Studio 212 promotes arts in Maryville
By Linda Braden Albert | (firstname.lastname@example.org)
A new venue for established artists and those aspiring to tap into their own creativity through lessons from experts is ready for business in downtown Maryville. Studio 212, with a physical address of 217 E. Broadway Ave., is located in the building’s lower level facing East Harper Avenue near The Daily Times.
Owned by Leanne Moe, Studio 212 is a working pottery offering classes for children, teens and adults. The studio specializes in teaching wheel-thrown pottery and handbuilding for all levels of experience. In addition, work space is available for other artists — including Robin Bailey and Stacey Austin-Heil —interested in working with other artists and needing space to set up a small studio away from the distractions of home. Moe said any other local artists who would like to rent space in the studio are welcome to contact her for information.
“We’re looking for submissions for work that we’ll jury in,” she said. “We’ll have five or six working artists in here.”
Items from Moe, Bailey and Austin-Heil are for sale in the retail space of the studio as well as metalwork by Aaron Oliver and oil paintings by Katie Gamble.
Bailey, an artist focusing on paint and mixed media, sells refurbished old jewelry boxes she calls “tinker boxes” at The Village Tinker, 417 W. Broadway. She takes the pieces apart, paints them and then uses a distressing technique to add even more interest. She plans to offer a class on making the tinker boxes on Oct. 6.
“I’m really excited to be in Leanne’s studio on the front end, because when I saw it for the first time, it looked like a really super cool thing to me,” Bailey said. She may be best known in the community as musician Robinella.
Austin-Heil, who creates paintings, prints and graphic design, teaches Tipsy Brush classes. Moe said, “This is a bring-your-own-drink and painting class. We’re doing both acrylic classes and oil classes. You bring your own cocktails with your friends and they come and create a painting. The next one we’ll be doing on Sept. 8 is ‘Bird on a Wire.’”
Austin-Heil said the classes, open to both men and women, have had a fabulous response. She uses acrylic paints, while Katie Gamble uses oils. A schedule for several upcoming classes is posted on the website, http://Studio212Arts.com .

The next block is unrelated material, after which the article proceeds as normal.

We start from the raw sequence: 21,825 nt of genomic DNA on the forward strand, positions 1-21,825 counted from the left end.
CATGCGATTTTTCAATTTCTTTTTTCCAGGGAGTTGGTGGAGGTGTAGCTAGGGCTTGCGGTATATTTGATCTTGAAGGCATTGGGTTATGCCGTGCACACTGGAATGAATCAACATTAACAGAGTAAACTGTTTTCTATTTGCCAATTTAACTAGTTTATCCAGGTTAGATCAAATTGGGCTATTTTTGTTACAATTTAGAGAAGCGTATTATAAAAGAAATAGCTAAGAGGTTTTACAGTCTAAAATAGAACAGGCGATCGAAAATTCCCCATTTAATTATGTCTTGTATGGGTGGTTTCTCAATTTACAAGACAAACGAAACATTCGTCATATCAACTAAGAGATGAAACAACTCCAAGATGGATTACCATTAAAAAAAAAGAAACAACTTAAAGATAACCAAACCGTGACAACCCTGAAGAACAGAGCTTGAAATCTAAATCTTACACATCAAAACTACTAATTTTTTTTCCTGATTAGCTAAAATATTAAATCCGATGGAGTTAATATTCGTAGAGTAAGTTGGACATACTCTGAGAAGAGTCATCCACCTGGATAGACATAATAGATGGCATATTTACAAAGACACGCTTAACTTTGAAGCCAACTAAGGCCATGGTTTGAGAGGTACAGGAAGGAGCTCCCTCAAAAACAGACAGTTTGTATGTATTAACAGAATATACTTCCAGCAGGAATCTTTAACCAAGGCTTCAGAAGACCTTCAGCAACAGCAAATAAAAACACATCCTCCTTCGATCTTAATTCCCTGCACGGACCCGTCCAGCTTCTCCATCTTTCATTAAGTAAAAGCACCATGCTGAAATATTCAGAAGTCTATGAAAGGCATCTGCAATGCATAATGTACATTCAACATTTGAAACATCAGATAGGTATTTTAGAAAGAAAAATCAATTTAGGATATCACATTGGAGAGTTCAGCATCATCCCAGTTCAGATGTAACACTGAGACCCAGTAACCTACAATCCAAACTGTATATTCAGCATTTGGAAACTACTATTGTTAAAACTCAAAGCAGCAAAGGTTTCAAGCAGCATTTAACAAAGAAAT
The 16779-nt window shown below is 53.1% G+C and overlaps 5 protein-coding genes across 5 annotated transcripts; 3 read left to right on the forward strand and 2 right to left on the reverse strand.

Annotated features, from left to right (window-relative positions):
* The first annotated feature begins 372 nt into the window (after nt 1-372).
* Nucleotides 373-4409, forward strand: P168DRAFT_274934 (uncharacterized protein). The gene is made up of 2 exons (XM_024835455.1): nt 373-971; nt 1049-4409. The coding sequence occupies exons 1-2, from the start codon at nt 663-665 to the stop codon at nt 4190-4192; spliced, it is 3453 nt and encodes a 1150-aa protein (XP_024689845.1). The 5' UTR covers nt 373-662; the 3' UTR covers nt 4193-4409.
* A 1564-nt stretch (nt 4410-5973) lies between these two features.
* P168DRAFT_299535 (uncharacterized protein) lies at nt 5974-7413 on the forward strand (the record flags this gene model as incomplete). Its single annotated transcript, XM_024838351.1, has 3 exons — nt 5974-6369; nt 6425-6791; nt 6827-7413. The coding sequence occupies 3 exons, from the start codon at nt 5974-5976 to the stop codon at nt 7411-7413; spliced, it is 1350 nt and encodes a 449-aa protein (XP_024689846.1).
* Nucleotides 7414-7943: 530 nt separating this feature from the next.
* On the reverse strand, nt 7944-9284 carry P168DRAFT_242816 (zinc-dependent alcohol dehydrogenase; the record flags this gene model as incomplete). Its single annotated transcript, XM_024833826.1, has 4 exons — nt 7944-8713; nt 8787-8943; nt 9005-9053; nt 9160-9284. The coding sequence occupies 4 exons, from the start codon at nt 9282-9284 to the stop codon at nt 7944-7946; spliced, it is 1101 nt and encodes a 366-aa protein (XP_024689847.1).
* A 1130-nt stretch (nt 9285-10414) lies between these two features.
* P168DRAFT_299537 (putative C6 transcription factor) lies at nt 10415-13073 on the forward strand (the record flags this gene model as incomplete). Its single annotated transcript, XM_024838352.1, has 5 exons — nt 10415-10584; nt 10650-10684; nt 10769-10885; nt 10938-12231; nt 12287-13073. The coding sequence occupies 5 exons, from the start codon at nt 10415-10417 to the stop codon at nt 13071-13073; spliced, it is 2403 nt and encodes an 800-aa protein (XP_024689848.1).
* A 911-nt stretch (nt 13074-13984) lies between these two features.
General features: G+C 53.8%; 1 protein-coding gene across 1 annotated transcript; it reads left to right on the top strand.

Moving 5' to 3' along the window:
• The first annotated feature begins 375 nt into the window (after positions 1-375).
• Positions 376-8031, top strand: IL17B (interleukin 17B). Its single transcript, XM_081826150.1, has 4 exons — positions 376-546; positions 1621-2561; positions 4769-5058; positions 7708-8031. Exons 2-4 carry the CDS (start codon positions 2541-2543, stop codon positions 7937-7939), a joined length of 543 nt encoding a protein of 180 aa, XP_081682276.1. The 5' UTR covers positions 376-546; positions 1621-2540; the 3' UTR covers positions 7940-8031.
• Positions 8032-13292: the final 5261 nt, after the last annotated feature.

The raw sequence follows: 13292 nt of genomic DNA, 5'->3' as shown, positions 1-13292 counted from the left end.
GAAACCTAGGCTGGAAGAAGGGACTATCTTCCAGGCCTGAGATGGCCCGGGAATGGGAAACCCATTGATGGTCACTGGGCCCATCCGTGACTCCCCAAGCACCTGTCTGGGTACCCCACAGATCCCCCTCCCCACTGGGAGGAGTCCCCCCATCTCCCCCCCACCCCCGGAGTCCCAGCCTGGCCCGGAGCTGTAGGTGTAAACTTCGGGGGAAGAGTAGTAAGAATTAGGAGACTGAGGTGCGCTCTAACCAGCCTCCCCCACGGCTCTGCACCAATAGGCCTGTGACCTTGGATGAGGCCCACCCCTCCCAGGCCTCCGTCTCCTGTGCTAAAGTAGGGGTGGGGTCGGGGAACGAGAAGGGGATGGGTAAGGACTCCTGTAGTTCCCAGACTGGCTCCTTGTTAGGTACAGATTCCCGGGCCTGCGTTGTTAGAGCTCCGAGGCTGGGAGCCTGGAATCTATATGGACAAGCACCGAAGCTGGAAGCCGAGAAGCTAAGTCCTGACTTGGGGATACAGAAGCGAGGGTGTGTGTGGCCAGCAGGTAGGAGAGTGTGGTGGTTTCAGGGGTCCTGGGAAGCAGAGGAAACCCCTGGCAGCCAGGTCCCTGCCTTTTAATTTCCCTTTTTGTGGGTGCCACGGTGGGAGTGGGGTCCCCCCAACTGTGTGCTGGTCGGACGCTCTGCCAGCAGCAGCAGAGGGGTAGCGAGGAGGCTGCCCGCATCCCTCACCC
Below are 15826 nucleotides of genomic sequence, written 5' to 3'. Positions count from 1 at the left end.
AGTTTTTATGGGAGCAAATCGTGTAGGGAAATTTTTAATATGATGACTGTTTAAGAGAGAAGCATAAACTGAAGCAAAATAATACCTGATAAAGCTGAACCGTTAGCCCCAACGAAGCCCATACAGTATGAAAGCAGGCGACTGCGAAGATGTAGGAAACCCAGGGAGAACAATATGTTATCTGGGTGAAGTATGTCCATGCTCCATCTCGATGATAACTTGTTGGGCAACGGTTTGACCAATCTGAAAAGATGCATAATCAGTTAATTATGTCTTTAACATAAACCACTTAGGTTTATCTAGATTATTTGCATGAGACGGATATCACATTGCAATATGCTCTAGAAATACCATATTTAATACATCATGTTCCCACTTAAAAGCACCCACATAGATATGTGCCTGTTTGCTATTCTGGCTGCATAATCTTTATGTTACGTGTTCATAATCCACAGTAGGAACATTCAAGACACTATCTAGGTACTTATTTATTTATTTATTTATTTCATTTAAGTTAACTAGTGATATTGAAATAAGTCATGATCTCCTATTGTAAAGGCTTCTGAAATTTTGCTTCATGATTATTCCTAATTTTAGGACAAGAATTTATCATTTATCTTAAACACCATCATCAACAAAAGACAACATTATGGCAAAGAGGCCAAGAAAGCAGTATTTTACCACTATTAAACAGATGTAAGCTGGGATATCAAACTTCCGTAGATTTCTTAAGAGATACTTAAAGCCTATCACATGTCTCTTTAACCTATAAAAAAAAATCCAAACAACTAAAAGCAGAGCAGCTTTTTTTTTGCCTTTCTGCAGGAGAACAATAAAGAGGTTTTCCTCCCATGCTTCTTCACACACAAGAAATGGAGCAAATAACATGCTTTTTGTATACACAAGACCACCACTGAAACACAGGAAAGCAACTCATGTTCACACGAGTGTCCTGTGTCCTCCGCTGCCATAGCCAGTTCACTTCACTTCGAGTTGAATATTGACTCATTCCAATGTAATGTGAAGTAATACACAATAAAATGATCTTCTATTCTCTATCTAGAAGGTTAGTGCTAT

A recent class was a mixed-media project centered around a beer tasting event in conjunction with The Market at Washington and High. Participants created a large piece of artwork using paint and the labels from the different beers offered for sampling.
Austin-Heil has been painting for 15 years. Creating something at a beginner level has been both challenging and fun for her.
“I do the paintings, and I time myself whenever I do it so I know that I have enough time to teach it and talk to (students),” she said. The goal is to make each person feel proud of what they created. “That’s the main part. We want them to leave and say, ‘Look what I did! I can’t believe it!’”
In the pottery area, Moe, a potter and ceramics teacher, offers instruction for children, teens and adults.
“We’ve got kids’ classes on Saturday mornings and teens and adults on Thursdays, and also another adults class on Thursdays,” Moe said. “We work in six-month sessions. We work primarily on the wheel with the teens and adults, and then we do kids’ handbuilding classes.
“One of my favorite things is getting people in c lass who have never touched clay before or never worked on the wheel before, and just watching that first interaction. We have people who come in on week one and say, ‘Oh, I don’t know about this,’ and after six weeks, creating something like that,” she said, gesturing toward shelving holding projects waiting for glaze. All glazing and firing is done at the studio.
Studio 212 is meant to be a gathering place where artists of any or no experience can safely share ideas and explore their creativity.
Moe said, “We don’t want to have an intimidating atmosphere here when you come in the door. We meet a lot of people who say, ‘I can’t do that,’ or ‘I can’t create that.’ We want this to be a place that’s open to the community, where people can come in and feel good about the artwork they produce.”
When people come to the classes, they soon relax and begin talking about what they like in their paintings and ask questions of other participants and the teachers about how they achieved a particular look.
Austin-Heil said she and Bailey do this, as well. “That’s why we are looking forward to other artists coming down here. You feed off each other’s creativity. We’re here to share and to grow as an artist community.”
Moe’s studio was in a smaller location originally. She said she was pleased when the new, larger space became available and the additional opportunities it affords to promote the arts in downtown Maryville.
“It’s just a really nice interaction to work together,” she said. “It’s nice to have that communication between each other. I think we’re all going to grow as artists also, all working together.”